Saturday, June 23, 2012

Brave - An Arrow That Lands Off-Center

As I've stated on this blog before, I am a fan of Pixar movies. They've been able to make great movies throughout their entire span, which still hold up even after a few years have passed. Then along came Cars 2 and for the first time I became worried that the studio may have been losing their edge. While I was looking forward to Brave anyway, I had my reservations based on the ad campaign (which seemed to have a "Lol, Scotland" feel at times). After viewing it today, I can say that while Brave isn't exactly perfect, it's at least a  step in the right direction for the studio.

Not all is well in the Castle of DunBroch (which, if my research is to be believed, translates to Castle CastleCastle). We open with the main character, Princess Merida (Kelly Macdonald), receiving a bow and arrow as a birthday present in her youth from her father, King Fergus (Billy Connolly). As she grows up, Merida becomes increasingly adept as using this weapon, but also becomes annoyed by her mother, Queen Elinor (Emma Thompson), teaching her how to be a true princess at an equal rate. When she is to be betrothed, Merida sabotages the event for the suitors and runs off on her horse Angus after a disagreement with her mother. In the forest, she follows a trail of Will O' the Wisps to the hut of a witch/wood carving enthusiast (Julie Walters), where she strikes a deal: in exchange for a pendant and the purchase of every wood carving, she would receive a pastry that will change her fate. When Merida returns to the castle, she offers it to her mother, with the most unexpected results.

As the movie went on, I felt as if this was a tale I had heard before, with some similar execution. There were some plot points that, after a while, I could predict a little, something I didn't feel that much in other Pixar films. I understand that a movie can have a plot done before but have a very good execution, something that doesn't ring as true here. The characters aren't as intriguing as the ones in, say, The Incredibles. In The Incredibles, there is a very interesting family dynamic that the audience gets to see multiple sides of and we learn a great deal about how everyone lives and interacts on a daily basis in normal situations. In Brave, the deepest character relationship we get in the mother and daughter bonding tale is that Elinor asks Merida to do something and Merida doesn't want to do it. Fergus comes off as the weird, supportive, dad and the triplets run around without any meaningful dynamic to speak of. They are willing to help their sister in a time of need, but not much else is taken from them. In a sense, Brave does what it can to get through its plot in a similar manner to other Pixar features, but it felt like there was something missing in the end and it didn't feel quite as original as others the studio has put out in the past.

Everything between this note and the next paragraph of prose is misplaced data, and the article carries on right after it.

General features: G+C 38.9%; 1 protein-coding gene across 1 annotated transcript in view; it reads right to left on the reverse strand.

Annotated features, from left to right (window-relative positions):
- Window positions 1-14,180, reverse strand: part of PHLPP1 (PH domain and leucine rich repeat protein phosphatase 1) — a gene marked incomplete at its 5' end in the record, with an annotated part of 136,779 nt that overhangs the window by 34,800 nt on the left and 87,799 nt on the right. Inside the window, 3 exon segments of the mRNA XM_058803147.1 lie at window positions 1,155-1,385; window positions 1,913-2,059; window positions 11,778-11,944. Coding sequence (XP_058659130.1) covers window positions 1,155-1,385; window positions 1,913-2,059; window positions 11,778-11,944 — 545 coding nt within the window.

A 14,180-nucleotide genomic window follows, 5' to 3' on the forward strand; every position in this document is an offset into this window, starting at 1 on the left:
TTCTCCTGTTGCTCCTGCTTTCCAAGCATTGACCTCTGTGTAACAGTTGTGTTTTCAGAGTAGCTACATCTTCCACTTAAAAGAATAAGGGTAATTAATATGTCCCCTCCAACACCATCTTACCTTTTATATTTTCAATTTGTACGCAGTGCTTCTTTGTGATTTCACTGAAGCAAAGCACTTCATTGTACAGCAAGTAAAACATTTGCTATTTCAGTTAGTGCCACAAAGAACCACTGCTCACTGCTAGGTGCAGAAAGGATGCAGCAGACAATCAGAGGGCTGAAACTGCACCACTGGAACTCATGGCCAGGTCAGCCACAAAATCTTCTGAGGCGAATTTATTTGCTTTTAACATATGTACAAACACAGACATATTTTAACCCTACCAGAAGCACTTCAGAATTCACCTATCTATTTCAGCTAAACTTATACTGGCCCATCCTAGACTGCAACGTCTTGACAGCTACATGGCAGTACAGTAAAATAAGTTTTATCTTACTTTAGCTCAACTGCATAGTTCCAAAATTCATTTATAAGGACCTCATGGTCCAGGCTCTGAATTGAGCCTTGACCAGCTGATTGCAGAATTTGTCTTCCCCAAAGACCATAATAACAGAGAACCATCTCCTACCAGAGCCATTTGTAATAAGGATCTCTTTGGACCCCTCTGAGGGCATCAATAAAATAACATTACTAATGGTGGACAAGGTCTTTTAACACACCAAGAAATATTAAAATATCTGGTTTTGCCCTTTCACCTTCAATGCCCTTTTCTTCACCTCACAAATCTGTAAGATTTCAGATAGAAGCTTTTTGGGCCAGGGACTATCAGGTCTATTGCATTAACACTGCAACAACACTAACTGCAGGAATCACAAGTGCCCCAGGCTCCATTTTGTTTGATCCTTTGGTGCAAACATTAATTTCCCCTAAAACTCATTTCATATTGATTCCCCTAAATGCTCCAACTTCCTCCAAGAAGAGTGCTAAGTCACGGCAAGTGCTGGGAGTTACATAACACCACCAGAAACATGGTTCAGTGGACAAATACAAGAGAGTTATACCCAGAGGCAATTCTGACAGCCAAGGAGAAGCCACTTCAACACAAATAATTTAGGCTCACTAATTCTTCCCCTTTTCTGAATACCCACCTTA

If there's one thing Pixar never disappoints with however, it would be the absolutely stunning visuals. There is definitely an amount of painstaking detail put into the scenery and the stylized character models to bring the world to life. In fact, I heard that because of this, Pixar had to rewrite their animation program for the first time in 25 years. What impressed me the most about it though was the hair, especially with regards to Merida and Angus. There is an absolutely insane amount of detail with a lot of very realistic physics to raise the bar on what can be done in CGI. I also liked the effects on the fire and water, which seemed very real in a fictional world; it's a very nice combination. Unfortunately, no matter how good the visuals are, it can't completely carry the story to its conclusion.

As for the humor in this movie, it isn't as strong as other films in Pixar's past. I did laugh a couple of times, but it isn't as witty and contains humor focused on butts, and a snot joke, that didn't feel entirely necessary. I also couldn't really get into the fact that there is some modernity to this 10th century Scotland, such as the way certain characters behaved and the witch having, of all things, a potion-based answering machine (instead of pressing a button, you pour a vial into a cauldron). It doesn't completely bog down the movie, but it's a little distracting that they would include such anachronisms that feel very out of place. I would have preferred them to stick closer with the time period.

Brave, while a good movie, isn't as strong as other Pixar titles. The amazing visual impact can't completely make up for the somewhat unoriginal execution of the story, duller humor, and more hollow character development. I can safely recommend fans of other Pixar works to see it, but I feel that it will be a lot more appealing to kids (if the audience I saw it with was any indication) or parents that want a movie to see with them. I'm glad that Pixar is still on its feet, but this is the point where I feel that they are losing their creative edge.

On the bright side, it is a vast improvement over Cars 2.

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